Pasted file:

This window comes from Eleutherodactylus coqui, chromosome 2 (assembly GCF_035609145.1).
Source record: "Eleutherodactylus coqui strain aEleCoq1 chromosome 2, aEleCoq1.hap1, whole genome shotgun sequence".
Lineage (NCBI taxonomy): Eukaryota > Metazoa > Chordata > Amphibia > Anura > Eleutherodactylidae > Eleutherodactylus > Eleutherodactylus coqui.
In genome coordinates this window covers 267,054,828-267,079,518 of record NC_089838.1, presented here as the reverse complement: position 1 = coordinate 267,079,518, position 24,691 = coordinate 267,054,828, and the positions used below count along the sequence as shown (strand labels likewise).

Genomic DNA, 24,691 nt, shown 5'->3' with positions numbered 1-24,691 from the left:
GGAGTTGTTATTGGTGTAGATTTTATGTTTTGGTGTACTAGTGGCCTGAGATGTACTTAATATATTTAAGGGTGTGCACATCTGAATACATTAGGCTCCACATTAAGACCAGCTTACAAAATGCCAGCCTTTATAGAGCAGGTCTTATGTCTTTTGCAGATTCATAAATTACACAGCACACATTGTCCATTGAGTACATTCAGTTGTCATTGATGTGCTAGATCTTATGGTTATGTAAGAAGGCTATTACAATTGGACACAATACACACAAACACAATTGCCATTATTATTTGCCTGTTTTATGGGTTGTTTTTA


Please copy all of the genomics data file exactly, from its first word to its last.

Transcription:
This window comes from Eleutherodactylus coqui, chromosome 2 (assembly GCF_035609145.1).
Source record: "Eleutherodactylus coqui strain aEleCoq1 chromosome 2, aEleCoq1.hap1, whole genome shotgun sequence".
Lineage (NCBI taxonomy): Eukaryota > Metazoa > Chordata > Amphibia > Anura > Eleutherodactylidae > Eleutherodactylus > Eleutherodactylus coqui.
In genome coordinates this window covers 267,054,828-267,079,518 of record NC_089838.1, presented here as the reverse complement: position 1 = coordinate 267,079,518, position 24,691 = coordinate 267,054,828, and the positions used below count along the sequence as shown (strand labels likewise).

Genomic DNA, 24,691 nt, shown 5'->3' with positions numbered 1-24,691 from the left:
GGAGTTGTTATTGGTGTAGATTTTATGTTTTGGTGTACTAGTGGCCTGAGATGTACTTAATATATTTAAGGGTGTGCACATCTGAATACATTAGGCTCCACATTAAGACCAGCTTACAAAATGCCAGCCTTTATAGAGCAGGTCTTATGTCTTTTGCAGATTCATAAATTACACAGCACACATTGTCCATTGAGTACATTCAGTTGTCATTGATGTGCTAGATCTTATGGTTATGTAAGAAGGCTATTACAATTGGACACAATACACACAAACACAATTGCCATTATTATTTGCCTGTTTTATGGGTTGTTTTTA